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Takeaways From Testing Recursive Types in F#

This post will delve into essential practical considerations when conducting property tests for recursive types. These crucial aspects naturally arise when you thoroughly validate such structures.

Generate the structure before generating the type

‘People think in examples’ is one of the arguments for including example-based unit tests alongside your property-based tests. In testing recursive types, it quickly becomes clear that generating a recursive domain type will become troublesome to do directly. The reason for this is that these types work with strict requirements and rules that we can’t always provide when generating the type. The DTO types, on the other hand, are usually a flat list with parent/child IDs that can easily be transferred, stored, and therefore generated more easily. The problem here though is that we want to represent our ‘example’ in a flat list. That’s why we first need to generate the structure before flattening.

Usually, a simple ‘reverse’ property is used to test the DTO-Domain conversion. However, it would be better if the recursive type could also be tested just like any other domain type. That is why I came up with this simple abstract Tree type:

Because of its abstract nature, it is easy to represent a structure rather than a type directly.

Extract structure traverse functionality

Once the abstract structure is extracted, the next problem becomes clear: traversing the tree. We will need traversing in our domain model, but also the same traverse functionality to go from our structure to a flat DTO type list. It is therefore easier and more workable to immediately extract the traverse functionality and reuse it both in implementation and test code.

Here is the temporary fold function for this abstract tree. Note that this still represents a structure, whether it be a domain or DTO type. Like all foldable functionality, let’s go from one type to another.

👀 Two things to notice about this fold function:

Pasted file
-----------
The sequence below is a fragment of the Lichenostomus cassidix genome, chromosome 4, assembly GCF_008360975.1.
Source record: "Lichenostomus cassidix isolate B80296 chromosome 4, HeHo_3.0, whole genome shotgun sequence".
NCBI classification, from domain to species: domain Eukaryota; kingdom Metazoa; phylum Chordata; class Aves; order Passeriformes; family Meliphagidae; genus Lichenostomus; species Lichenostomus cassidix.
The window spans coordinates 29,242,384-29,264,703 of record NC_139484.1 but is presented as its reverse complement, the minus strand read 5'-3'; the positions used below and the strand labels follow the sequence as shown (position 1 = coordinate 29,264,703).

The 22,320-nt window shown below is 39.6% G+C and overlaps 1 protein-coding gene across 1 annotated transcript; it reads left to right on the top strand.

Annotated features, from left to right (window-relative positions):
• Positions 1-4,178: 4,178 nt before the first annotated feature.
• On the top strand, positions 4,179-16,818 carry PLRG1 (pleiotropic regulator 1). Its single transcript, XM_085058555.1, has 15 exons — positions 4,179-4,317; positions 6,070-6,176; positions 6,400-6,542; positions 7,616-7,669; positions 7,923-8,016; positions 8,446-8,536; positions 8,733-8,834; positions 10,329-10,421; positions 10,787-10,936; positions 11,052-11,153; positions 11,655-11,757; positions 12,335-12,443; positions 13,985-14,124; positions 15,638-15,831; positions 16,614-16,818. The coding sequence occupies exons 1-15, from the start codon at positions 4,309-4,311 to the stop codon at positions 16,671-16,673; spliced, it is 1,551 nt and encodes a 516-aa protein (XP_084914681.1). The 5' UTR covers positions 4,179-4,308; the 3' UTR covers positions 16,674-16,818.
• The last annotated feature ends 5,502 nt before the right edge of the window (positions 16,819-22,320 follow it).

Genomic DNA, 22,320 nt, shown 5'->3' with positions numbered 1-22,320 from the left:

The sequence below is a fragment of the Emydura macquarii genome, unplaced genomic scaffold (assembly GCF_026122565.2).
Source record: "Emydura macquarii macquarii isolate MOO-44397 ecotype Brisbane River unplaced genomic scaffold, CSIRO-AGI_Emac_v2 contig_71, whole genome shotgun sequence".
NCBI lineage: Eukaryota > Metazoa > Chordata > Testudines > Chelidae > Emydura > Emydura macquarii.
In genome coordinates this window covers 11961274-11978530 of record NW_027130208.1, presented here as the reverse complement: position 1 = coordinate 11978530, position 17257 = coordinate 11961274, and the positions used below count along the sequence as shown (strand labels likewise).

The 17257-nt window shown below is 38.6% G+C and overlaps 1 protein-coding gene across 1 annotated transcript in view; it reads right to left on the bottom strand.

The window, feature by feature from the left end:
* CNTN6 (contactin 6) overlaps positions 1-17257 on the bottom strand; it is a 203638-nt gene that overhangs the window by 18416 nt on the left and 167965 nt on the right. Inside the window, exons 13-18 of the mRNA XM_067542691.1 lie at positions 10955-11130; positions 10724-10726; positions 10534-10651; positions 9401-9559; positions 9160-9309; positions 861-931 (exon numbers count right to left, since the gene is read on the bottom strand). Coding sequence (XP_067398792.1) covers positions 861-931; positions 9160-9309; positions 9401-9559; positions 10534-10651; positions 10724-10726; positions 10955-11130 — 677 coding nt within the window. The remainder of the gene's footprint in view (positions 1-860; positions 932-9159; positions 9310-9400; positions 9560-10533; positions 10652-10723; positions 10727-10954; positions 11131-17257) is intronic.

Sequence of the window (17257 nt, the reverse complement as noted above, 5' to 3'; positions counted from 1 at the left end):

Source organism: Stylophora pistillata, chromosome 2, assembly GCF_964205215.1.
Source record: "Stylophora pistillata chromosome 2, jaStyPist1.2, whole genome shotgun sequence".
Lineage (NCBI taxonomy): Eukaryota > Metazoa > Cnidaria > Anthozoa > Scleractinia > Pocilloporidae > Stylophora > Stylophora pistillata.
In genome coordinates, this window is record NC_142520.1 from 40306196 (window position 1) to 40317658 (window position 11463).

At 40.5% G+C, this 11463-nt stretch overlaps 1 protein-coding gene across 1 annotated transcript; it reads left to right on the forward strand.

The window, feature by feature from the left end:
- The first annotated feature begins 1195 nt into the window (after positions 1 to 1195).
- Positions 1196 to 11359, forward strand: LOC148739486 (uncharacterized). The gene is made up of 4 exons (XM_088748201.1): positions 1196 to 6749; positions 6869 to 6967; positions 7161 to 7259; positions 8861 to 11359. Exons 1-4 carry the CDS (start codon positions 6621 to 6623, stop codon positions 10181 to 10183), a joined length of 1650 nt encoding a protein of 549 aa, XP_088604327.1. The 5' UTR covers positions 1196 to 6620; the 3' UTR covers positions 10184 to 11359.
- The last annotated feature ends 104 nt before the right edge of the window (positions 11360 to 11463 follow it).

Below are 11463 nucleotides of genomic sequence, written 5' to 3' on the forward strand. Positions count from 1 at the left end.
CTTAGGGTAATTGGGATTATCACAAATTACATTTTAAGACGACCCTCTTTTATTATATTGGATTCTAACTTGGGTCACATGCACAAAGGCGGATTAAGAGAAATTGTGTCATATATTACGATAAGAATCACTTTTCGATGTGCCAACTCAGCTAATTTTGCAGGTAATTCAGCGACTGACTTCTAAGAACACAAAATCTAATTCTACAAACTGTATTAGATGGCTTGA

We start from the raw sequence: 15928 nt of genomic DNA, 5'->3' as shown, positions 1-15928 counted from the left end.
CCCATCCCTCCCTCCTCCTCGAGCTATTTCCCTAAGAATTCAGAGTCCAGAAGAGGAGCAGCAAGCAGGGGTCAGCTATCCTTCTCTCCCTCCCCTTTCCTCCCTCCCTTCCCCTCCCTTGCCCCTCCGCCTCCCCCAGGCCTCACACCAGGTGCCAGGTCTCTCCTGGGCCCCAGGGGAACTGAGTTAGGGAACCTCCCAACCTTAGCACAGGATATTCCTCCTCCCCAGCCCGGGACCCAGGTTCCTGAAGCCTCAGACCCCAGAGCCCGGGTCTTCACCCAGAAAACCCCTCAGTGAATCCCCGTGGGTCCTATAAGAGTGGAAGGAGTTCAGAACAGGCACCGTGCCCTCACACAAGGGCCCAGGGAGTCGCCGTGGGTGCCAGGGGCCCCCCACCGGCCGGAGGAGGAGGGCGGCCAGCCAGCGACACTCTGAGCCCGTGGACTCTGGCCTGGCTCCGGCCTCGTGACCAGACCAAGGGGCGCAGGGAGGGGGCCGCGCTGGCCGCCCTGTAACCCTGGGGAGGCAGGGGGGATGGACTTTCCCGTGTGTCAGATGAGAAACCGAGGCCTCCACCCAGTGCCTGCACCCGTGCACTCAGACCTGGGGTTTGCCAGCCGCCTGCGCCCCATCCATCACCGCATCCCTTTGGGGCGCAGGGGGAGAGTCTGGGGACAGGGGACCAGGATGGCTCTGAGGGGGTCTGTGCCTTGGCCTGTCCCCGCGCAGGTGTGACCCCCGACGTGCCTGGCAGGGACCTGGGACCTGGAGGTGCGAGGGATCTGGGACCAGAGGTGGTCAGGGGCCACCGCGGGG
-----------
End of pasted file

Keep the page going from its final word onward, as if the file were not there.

1. The folder function gets in both the depth count and parent of each level in the tree. The depth is something that is required for lots of reasons and is probably one of the first limits against which the recursive domain model will validate (more on that later). Knowing the parent of each node, at each level, will help us to traverse recursive types to non-recursive types (like a flat DTO-type list).
  2. The getChildren function lets us choose where the children should be retrieved from at each branch. Because of this function, the foldable functionality is completely independent of any structure, even from our previously defined Tree type.

Know your limits, test your limits

One of the first domain validations of recursive types is probably about the maximum depth and width of the structure. We need to set clear boundaries so as not to overload the type and system, like any other user or external input. How many levels can the structure have? How many siblings can the structure have on each level? These are questions that need to be asked. After an answer is formulated, the immediate response would be to test this with ‘too deep’ and ‘too wide’ structures.

As we use an abstract structure, we can generate ‘invalid’ structures more easily. It is easier to think about a structure than to try to generate a flat list directly, and that is the reason for this whole exercise. The true benefit is represented here,  as we can easily generate tree structures with FsCheck.

Some examples of generative inputs:

👀 Note that in this exercise, the ‘too wide’ width and ‘too deep’ depth are hard-coded for simplicity: we can generate any number above the domain requirements, of course.

Conclusion

This post outlines key insights gained from creating and implementing a recursive domain model. By focusing on a structured approach rather than a flat list of parent-child relationships, extracting this structure into a specialized type can greatly aid in generating either a flat list of DTO-types or enabling the reuse of functionality for traversing your domain model.

FsCheck and F# are inherently equipped to manage recursion, making them excellent options for designing recursive types. Leveraging dedicated generative inputs allows for thorough property-based testing, enabling us to explore the boundaries of the type and even construct various custom structures as needed.

Thanks for reading.
Stijn

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